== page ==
Writing 365

Warning – May Emit High Levels of Random

Self Doubt and Writing the Other

In interest of full disclosure, I am a straight, white female with a lower-middle class background. By the time I hit my teens, that background went from lower-middle to middle class – meaning my parents made more money and I stopped wearing hand-me-downs.

I was a very straight-laced kid. Probably my biggest bout of rebellion was being so incredibly straight-laced it was annoying. For a long time I only really had friends that were in my religion or who had formerly been in my religion or who were in some way religious – even if it was a different religion. Basically, they were all really straight-laced kids.

This is a drawing of me when I was six. Pretty freakin' cute, right??

This is a drawing of me when I was six. Pretty freakin’ cute, right??

Then, one day, my doctor’s daughter (who was about three years older than me) committed suicide. Then another girl who I admired stopped volunteering at church and started hanging out with “bad kids.”  Then I found out a family member (who was younger than me) had a drug problem. Then…then…then.

People started showing their flaws.  They started showing that they were human beings.  I didn’t know what to do with myself, so I wrote things down and I read books and I hoped to find answers.

Fast forward to now.  I am still writing, still reading, and still hoping to find answers.  Writing through my teens and early twenties was always a process of self-discovery.  That may sound weird since I write Fantasy, Science Fiction, and Horror.  But these are the themes and backdrops I have used to work through my love life, failing to accomplish my dreams, getting through the daily grind, and more. I needed these stories to explain life to me and to record the lessons I’ve learned over time.  I can’t imagine when I won’t need them.

The most recent evolution of this process has been purposefully moving out of my own little bubble into the big bright world of character. Here’s what I mean:

1. My main character is a straight, white, upper-middle class girl – it’s true.  But she also wears her flaws on her sleeve.  She is addicted to cocaine and has an eating disorder.

Now, I felt this character would be a huge “OTHER” for me because of her drug and body image issues.  While I’ve never had either issue, I have had friends with eating disorders and who abused drugs. I’ve had friends go to rehab and come out.  Additionally, having moved from my home town (Los Angeles) to another city (Portland), I find these problems are universal.

2. I have two male characters who identify as gay. This is a big departure for me as I am neither male nor gay. In fact, most of the people I know who identify as gay are women. Honestly, this is where the self doubt creeps in.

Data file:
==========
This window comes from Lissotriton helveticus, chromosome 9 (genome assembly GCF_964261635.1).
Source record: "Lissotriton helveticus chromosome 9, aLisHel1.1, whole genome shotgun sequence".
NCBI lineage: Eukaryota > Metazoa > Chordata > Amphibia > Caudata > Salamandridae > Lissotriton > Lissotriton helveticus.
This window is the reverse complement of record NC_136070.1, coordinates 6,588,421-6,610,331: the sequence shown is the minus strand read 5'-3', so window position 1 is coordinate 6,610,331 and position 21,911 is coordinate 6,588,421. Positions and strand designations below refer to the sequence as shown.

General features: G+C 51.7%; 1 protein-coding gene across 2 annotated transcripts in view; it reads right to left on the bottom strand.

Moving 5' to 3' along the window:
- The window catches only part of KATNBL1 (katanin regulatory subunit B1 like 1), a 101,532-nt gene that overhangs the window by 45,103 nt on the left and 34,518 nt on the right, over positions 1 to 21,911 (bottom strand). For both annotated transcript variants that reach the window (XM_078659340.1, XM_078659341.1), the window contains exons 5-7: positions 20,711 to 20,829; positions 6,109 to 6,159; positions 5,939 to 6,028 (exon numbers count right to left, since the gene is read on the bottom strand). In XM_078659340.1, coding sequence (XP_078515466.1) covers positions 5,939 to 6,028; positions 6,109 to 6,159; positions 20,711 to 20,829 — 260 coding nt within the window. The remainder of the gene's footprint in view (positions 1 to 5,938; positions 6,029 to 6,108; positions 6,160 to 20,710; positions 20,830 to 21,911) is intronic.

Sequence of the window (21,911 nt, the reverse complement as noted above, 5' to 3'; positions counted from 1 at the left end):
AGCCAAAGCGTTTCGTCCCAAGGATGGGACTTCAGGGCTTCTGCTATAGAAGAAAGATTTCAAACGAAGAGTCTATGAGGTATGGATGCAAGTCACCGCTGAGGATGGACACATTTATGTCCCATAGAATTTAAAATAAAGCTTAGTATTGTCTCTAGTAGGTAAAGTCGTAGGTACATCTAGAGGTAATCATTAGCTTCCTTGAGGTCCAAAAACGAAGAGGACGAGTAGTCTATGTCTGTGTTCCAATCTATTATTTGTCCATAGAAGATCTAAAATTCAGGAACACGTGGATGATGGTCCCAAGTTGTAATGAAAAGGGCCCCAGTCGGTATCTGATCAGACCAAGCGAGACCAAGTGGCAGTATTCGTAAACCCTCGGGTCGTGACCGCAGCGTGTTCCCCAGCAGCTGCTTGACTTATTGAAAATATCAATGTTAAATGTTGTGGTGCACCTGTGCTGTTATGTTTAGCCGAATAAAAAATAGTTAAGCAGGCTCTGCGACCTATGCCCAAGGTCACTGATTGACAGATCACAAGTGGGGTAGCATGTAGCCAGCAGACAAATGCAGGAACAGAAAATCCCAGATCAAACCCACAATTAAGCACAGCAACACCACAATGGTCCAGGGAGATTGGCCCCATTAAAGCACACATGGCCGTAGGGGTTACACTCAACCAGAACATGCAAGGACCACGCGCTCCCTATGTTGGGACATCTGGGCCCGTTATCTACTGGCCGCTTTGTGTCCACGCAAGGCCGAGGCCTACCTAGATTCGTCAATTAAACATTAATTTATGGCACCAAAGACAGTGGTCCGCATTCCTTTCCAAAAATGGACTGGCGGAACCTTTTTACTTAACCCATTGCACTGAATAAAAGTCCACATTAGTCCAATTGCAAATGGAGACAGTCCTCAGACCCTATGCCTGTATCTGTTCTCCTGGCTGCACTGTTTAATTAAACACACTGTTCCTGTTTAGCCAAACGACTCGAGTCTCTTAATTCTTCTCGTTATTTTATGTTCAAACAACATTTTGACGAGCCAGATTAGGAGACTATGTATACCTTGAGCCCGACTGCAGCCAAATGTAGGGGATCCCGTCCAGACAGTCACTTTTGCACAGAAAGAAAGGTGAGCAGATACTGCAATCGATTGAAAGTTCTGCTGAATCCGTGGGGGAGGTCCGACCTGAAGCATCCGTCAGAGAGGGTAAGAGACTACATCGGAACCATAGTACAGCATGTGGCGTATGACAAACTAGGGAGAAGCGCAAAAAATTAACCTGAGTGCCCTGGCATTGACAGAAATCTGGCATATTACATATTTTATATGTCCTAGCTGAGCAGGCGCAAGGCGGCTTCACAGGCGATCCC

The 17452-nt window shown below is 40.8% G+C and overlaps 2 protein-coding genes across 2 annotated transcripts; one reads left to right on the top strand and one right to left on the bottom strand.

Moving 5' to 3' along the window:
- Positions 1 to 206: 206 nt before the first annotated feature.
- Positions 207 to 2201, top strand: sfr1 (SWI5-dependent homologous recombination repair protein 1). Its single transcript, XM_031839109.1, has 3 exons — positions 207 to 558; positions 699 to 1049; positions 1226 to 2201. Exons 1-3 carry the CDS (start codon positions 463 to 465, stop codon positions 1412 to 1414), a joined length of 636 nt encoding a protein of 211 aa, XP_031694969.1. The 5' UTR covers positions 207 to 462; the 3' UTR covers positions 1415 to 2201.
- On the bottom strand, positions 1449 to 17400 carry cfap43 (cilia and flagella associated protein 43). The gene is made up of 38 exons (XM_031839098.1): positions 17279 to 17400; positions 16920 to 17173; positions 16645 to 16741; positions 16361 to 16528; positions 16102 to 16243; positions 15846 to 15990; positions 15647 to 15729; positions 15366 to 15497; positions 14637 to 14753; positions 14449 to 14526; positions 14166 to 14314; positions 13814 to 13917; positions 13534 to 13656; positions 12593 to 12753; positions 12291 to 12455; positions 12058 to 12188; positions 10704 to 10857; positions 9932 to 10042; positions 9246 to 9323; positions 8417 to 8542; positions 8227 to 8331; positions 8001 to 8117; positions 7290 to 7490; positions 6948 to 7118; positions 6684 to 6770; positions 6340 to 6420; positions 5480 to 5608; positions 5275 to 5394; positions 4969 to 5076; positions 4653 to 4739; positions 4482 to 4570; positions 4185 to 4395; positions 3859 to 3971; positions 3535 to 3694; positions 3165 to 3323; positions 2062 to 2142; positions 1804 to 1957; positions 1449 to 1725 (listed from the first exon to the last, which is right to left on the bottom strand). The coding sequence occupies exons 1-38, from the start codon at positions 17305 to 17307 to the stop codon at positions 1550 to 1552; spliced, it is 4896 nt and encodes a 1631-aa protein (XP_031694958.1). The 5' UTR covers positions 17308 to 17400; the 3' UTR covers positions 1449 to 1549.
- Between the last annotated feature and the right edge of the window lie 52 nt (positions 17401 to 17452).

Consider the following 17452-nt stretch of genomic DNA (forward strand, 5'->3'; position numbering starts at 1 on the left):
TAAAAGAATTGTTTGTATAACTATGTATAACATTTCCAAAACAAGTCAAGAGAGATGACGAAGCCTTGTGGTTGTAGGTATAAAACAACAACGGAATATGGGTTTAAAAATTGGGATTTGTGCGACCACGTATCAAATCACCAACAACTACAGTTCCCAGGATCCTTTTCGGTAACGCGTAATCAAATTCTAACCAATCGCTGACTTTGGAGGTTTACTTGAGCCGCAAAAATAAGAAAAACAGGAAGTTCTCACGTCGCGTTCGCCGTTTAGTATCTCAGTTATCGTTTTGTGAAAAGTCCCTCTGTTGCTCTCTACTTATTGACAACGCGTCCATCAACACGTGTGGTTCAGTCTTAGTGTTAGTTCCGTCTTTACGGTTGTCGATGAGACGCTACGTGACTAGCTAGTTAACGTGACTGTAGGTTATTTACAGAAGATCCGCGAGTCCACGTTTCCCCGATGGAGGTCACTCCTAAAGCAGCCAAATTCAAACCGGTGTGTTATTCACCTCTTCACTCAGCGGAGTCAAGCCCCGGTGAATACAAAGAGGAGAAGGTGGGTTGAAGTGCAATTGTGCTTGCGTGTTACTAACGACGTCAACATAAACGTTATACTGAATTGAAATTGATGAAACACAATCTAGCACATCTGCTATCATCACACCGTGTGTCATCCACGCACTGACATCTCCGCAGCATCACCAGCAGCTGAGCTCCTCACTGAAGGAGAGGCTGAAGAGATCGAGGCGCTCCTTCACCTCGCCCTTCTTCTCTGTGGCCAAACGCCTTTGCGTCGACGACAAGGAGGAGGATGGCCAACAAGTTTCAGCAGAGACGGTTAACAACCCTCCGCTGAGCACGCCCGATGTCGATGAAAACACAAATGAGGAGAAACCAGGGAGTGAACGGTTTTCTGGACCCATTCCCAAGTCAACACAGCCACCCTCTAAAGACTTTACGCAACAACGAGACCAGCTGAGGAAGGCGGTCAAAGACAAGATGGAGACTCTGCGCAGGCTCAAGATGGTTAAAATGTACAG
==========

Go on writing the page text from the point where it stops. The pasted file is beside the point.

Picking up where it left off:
First of all, who am I to represent an entire, underrepresented community? I mean, sexual identification is not the thrust of my book and I could have chosen to give my main character two more female friends or a male best friend or something like that.  But I didn’t. I chose to cast two gay characters because sexual identification isn’t the thrust of the book and I, honestly, would like to show that sexual identification doesn’t define your life.  I think that’s a message teens and adults need.  We’re so obsessed with this “boy meets girl, they fall in love and live happily ever after” Disney-esque narrative that when it’s more like “boy meets boy and they fall in love” we feel we have to use that one little aspect of their lives to define a whole person.

Second, as I submit the book, I feel SUPER self conscious bringing up the sexual identification of these two characters.  I am submitting the book all over the place right now and I see a TON of places that want works that have to do with LGBTQ.  But the entire point of my making these two young men gay (which sounds weird, I know, they were birthed from my mind that way, okay?)… but the whole point was to make their sexual identification no big deal.  That’s NOT what defines them.  Heck, one is sucked into something he can’t overcome and the other slowly turns into… ah!… I can’t say without major spoilers.  ANYWAY, the point is that they aren’t defined by that one aspect of themselves.  They are defined by what they do and how they are a whole human

So, I’m feel really weird about saying “and these two guys are gay! Just so you know… so buy my book!” because I feel like I am selling these characters short.  I feel like I’m not able to show the depth and breadth of their character by throwing that in there just to get a sale.

That’s why, as it stands, I don’t mention their sexual identification in my query letter.  But I do want to sell my book.  So, it’s a conundrum.


This adorable relationship is part of who they are – not the whole of who they are.

3. The character that is most like me is the one that gets the least screen time.  And, I think I like it that way.  Writing about myself in different iterations has been what I did in previous works, but it’s been interesting to take me out of the equation.  Yes, there are bits of me in the main character and probably in other characters too.  But it has been kind of fascinating to write about people who are not me for a change.  Not only have I learned a lot about other people, I think I’ve begun to look outward instead of inward for character ideas, quirks in other people, and more.  I have always been a people watcher, but I think this has helped me be more willing to talk with others, find out about their lives, and collect stories.

And isn’t that what writing is all about?


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